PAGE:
‘Drones crucial for vaccinating country’s large population’: Hepicopter consortium

Hepicopter consortium drones can make 10 trips a day, deliver up to 5,000 vaccine doses per trip

September 15, 2021 10:43 pm | Updated September 16, 2021 08:44 am IST - HYDERABAD

Hepicopter Consortium team readies their drone for flying to the government healthcare facility in Vikarabad as part of the launch of ‘Medicine from the Sky’ project.

Hepicopter Consortium team readies their drone for flying to the government healthcare facility in Vikarabad as part of the launch of ‘Medicine from the Sky’ project.

It took the Hepicopter consortium, comprising Marut Drones and Public Health Foundation of India, an approximate two-minute drone sortie to reach a government healthcare facility in Vikarabad, three kilometres away.

The drone was equipped with a temperature-controlled modular box, which can carry a payload of vaccines, medicines, and eventually organs, and fly them to remote locations by simply entering coordinates in the system.

“The idea for the modular box came in 2015, at a time when the government had not yet warmed up to the idea. But the situation soon changed. In order to understand it, we studied Primary Health Centres (PHCs) in Nalgonda district and even the north eastern States and found many did not have easy access to them. Several States have around 50 PHCs in remote locations. Designing the temperature-controlled modular box entailed weighing essential medicine tablet strips, and we even entered volumes,” said Suresh Munuswamy, head-Technology Innovations and Health Informatics, adding that with the COVID-19 pandemic, vaccinating India’s population would require several million doses. This, he said, is not possible without drones.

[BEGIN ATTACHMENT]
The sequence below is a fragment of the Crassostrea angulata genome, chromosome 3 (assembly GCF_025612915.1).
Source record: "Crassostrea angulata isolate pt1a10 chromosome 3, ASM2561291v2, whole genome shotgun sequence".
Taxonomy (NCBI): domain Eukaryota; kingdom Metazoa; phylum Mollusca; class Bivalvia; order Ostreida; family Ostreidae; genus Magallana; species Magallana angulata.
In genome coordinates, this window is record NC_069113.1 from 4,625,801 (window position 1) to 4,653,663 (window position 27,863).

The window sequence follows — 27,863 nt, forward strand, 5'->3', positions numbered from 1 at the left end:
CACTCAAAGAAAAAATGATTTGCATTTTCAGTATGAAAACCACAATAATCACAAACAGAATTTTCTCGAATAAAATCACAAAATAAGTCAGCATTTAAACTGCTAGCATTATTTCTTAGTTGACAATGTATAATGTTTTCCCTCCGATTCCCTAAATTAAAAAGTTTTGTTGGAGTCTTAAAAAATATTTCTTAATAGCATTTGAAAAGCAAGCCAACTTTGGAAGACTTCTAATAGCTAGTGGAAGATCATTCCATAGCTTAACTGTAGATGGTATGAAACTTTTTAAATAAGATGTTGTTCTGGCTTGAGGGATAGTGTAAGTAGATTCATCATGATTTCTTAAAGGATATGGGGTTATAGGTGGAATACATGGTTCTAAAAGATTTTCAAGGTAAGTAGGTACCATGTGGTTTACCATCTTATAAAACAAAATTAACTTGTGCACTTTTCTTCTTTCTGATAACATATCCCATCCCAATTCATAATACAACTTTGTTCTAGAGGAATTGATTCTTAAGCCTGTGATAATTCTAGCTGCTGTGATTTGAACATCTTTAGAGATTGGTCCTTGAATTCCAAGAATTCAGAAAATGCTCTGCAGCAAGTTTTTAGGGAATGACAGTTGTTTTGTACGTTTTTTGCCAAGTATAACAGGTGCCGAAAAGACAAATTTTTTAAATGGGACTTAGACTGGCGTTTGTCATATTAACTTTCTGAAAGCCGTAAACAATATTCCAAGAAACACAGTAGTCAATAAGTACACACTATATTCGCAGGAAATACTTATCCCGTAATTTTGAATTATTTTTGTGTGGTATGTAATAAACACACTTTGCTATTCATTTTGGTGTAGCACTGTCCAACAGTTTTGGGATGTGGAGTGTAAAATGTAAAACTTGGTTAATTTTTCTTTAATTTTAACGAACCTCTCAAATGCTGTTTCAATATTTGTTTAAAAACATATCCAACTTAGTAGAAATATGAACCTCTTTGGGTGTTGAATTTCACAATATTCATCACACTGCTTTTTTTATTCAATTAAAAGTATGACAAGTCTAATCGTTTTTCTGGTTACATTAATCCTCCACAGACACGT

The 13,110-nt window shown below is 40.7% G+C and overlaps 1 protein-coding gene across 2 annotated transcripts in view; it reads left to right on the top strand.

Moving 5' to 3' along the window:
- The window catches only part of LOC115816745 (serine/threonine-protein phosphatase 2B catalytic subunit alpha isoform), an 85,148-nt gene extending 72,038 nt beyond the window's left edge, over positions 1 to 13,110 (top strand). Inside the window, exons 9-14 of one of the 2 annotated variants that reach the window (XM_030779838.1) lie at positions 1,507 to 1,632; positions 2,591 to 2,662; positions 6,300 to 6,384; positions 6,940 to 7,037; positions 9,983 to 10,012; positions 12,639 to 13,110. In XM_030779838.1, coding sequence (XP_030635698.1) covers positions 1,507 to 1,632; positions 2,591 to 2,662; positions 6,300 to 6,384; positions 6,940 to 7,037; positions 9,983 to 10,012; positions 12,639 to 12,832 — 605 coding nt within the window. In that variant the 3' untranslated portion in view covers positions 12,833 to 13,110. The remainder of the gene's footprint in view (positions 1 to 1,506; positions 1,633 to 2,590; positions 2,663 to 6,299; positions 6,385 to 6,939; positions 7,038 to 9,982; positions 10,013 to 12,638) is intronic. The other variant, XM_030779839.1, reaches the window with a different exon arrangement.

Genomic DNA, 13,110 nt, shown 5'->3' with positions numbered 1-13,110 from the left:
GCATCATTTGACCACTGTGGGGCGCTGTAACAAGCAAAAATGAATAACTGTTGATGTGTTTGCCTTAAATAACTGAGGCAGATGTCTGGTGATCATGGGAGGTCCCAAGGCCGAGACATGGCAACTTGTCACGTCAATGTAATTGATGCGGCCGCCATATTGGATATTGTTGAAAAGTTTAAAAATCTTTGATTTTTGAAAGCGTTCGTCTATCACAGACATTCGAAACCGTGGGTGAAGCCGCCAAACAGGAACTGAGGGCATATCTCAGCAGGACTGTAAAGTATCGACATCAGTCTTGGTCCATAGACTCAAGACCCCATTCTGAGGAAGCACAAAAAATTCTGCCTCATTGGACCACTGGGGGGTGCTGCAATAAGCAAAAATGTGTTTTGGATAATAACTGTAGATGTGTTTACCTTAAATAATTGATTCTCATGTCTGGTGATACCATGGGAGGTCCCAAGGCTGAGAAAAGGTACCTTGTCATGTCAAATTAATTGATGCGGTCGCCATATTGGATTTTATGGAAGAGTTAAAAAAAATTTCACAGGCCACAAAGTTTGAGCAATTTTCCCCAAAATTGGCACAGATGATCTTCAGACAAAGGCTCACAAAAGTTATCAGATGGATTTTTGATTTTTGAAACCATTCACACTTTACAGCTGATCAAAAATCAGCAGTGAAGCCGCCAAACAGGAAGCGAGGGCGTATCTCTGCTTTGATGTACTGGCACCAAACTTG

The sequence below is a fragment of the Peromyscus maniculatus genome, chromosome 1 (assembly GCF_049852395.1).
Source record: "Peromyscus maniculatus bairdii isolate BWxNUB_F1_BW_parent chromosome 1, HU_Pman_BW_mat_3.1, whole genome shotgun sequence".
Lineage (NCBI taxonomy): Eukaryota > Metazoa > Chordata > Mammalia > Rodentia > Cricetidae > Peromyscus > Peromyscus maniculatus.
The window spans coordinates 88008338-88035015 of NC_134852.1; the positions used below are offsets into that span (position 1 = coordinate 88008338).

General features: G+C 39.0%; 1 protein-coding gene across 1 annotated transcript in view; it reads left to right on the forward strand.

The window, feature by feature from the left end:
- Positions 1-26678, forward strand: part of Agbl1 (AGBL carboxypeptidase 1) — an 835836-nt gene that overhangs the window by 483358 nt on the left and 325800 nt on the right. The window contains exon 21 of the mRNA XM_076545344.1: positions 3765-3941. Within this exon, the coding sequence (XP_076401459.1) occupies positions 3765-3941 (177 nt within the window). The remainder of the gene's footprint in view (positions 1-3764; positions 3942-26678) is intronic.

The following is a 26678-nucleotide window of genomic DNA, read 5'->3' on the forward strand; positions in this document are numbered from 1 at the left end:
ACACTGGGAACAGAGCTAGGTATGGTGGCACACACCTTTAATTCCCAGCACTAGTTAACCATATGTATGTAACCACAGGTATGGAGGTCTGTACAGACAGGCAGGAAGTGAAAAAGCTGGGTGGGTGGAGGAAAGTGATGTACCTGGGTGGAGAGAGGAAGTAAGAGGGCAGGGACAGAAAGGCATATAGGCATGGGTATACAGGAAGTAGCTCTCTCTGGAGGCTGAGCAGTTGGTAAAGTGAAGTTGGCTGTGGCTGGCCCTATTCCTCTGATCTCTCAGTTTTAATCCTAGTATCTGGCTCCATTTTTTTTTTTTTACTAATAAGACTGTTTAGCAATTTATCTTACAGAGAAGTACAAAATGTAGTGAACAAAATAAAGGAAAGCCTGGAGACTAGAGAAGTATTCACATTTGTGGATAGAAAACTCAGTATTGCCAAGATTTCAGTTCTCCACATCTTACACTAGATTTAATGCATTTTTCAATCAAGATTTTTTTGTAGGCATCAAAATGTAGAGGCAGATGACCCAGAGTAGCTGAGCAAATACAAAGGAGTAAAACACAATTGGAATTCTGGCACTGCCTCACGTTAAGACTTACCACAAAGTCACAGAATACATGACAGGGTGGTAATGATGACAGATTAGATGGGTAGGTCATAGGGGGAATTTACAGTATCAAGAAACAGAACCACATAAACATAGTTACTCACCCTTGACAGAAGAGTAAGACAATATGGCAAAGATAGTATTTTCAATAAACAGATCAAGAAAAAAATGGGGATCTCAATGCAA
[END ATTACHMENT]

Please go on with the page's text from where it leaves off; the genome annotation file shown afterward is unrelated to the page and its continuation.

Thus, a standardised dimension modular temperature controlled box of 20 cm x 20cm x 21 cm was developed. It has two insulation layers — one of foam and the second of chemical face change material. According to Dr Munuswamy, this design would allow more space for the payload as compared to ice-based vaccine carriers.

“We have developed a dashboard which records the inventory (of medicines or vaccines) held at the district hospital. Once a request for medicines or vaccines is placed from the PHC through an app, the delivery takes place. The entire flight is tracked and video is streamed. Once the PHC receives the payload, the drone autonomously starts its journey back,” said Prem Kumar Viswalath, founder, Marut Drones, adding that the intention all along has been to cater to all needs of PHCs, which is why it was decided to have a payload of at least 15 kg.

While Mr Viswalath says the drone was developed in-house, there was a need to have a system for long-range communications. This led to liaising with Alpha Design Technologies Limited (ADTL), an Adani Defense concern, which is part of the consortium.

“Taking ADTL’s help, we were able to have live video streaming of the flight path, and GPS location over long distances. All of this can be viewed at a command centre,” he said.

According to Mr Viswalath, Hepicopter consortium drones can fly a distance of 20 km to 40 km. Each drone can make 10 trips each day and deliver up to 5,000 vaccine doses per trip.

The Hepicopter consortium has planned flights to Dhannaram Sub Centre, Madgulchittampaly sub-centre, Sidduloor PHC, Mominpet PHC, Nagasamundar PHC, and Bomraspet PHC. Flights will cover a distance between 3 km and 26 km.

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